My hunch today is that the more visible Ted Cruz is over the next two and a half years, the more acceptable Rand Paul will appear to Republicans who are true to their conservative principles but would still like to win the presidency.
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In a unanimous decision, "the Supreme Court on Tuesday said it violates insider-trading laws for a corporate officer to make a “gift” of insider information to a relative, a decision that makes it easier for those who police Wall Street to bring prosecutions."
House Speaker Paul Ryan has decreed that House members "won’t receive their committee assignments until January — after they cast a public vote on the House floor for speaker. "The move has sparked behind-the-scenes grumbling from a handful of Ryan critics, who say the delay allows him and the Speaker-aligned Steering Committee to dole out committee assignments based on political loyalty rather than merit or expertise." The roll call to elect the speaker is set for Jan. 3, the first vote of the new Congress.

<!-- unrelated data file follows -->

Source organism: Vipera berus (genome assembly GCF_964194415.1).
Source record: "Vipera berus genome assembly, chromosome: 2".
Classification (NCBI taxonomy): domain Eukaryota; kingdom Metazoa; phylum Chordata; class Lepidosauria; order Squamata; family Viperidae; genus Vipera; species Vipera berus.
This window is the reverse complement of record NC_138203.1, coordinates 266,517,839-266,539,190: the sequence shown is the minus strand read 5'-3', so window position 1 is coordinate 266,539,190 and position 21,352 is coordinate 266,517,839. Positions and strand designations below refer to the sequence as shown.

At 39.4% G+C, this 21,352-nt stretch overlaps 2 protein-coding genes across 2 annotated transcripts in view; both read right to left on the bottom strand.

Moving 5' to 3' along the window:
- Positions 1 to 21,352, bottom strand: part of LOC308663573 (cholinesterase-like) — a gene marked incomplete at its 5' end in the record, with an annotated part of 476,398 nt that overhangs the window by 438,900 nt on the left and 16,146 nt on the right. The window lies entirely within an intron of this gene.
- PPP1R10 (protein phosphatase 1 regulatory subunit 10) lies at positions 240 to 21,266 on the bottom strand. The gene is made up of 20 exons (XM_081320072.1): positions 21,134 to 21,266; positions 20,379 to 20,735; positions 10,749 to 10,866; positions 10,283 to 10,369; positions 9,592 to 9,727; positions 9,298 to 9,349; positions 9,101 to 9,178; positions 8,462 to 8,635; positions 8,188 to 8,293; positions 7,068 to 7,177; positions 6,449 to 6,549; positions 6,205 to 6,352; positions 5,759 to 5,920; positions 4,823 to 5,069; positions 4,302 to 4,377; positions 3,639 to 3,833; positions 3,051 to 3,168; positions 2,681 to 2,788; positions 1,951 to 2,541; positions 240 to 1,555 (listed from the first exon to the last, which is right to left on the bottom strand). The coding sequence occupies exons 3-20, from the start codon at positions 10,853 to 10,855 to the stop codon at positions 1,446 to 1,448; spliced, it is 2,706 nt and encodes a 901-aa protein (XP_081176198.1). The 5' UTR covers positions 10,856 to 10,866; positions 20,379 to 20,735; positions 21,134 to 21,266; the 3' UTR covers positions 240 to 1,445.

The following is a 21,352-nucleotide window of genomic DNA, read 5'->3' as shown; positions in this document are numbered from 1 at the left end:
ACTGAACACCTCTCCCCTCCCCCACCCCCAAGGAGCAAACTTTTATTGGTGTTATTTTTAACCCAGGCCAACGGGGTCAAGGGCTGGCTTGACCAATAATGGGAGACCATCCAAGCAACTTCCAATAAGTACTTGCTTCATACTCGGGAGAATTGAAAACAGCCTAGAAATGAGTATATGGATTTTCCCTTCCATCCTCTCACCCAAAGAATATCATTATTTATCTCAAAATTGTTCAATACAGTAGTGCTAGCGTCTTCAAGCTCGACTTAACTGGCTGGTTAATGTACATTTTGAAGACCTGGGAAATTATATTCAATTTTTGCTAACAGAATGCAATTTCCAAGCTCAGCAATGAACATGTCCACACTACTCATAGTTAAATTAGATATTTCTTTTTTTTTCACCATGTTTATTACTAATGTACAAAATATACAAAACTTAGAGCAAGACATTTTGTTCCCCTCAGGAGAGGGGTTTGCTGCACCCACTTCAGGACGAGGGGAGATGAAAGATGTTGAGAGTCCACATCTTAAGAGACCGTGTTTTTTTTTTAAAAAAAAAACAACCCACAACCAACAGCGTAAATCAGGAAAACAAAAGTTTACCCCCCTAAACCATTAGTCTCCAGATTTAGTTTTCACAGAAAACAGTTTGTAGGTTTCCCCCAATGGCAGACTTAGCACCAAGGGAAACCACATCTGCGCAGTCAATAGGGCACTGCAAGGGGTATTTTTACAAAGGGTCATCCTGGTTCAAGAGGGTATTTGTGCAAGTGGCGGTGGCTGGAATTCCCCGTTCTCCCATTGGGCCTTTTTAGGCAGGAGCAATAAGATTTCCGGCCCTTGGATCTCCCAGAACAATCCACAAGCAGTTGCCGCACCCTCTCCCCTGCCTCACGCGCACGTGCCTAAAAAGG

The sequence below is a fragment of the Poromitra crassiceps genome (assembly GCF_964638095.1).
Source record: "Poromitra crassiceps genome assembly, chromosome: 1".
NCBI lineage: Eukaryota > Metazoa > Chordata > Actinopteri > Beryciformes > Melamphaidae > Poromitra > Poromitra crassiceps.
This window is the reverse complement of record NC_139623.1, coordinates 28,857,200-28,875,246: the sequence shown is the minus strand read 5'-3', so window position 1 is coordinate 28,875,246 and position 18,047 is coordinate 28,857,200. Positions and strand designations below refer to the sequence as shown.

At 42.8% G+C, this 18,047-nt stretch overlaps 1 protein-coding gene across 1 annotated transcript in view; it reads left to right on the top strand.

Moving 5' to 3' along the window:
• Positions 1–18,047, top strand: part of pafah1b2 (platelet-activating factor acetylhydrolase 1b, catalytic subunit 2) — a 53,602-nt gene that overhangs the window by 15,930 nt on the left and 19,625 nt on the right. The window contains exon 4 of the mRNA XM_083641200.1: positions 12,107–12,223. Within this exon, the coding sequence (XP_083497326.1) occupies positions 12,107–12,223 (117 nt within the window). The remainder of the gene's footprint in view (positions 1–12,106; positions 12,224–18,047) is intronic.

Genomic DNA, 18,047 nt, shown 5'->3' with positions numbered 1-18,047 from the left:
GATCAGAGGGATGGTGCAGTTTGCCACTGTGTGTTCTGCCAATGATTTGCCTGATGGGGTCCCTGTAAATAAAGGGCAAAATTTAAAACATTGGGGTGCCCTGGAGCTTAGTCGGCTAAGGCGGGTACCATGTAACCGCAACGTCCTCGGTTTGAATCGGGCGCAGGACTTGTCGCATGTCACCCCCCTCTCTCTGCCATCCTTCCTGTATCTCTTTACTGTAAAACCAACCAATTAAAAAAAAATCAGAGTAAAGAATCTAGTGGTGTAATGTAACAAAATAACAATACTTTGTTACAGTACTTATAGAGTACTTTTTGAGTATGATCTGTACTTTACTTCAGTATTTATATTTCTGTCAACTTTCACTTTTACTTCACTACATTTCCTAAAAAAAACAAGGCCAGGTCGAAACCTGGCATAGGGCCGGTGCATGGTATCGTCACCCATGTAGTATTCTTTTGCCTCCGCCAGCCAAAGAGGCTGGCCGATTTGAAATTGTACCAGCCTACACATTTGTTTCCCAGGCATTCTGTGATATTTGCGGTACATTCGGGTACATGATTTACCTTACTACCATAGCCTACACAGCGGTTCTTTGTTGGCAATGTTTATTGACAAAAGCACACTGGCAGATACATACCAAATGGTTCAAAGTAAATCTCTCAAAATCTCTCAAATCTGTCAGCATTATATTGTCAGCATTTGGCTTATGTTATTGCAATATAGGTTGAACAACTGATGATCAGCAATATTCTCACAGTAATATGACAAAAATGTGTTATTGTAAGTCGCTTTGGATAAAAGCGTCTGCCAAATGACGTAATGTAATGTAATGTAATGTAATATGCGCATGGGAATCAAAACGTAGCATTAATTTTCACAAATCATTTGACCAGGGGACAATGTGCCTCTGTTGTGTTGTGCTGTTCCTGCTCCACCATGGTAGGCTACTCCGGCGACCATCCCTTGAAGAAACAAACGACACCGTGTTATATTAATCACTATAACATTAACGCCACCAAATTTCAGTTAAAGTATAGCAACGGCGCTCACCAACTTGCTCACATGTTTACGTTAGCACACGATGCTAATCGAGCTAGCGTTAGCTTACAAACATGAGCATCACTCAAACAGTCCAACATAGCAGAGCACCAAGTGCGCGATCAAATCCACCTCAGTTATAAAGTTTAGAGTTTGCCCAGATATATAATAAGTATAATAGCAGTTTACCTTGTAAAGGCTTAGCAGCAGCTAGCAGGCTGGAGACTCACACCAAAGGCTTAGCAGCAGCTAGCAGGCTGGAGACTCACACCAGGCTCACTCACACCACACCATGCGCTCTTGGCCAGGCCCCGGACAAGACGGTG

House Majority Leader Kevin McCarthy told reporters on Monday that the government funding bill will be released on Tuesday. The bill is the last piece of legislation Congress needs to pass before leaving for the year and is expected to fund the government through the spring. The exact time date the bill would fund the government through is unclear, though it is expected to be in April or May.
As has been rumored for a week, Donald Trump will nominate Ben Carson, his former rival, to lead the Department of Housing and Urban Development. In a statement, Trump said, "We have talked at length about my urban renewal agenda and our message of economic revival, very much including our inner cities. Ben shares my optimism about the future of our country and is part of ensuring that this is a Presidency representing all Americans. He is a tough competitor and never gives up."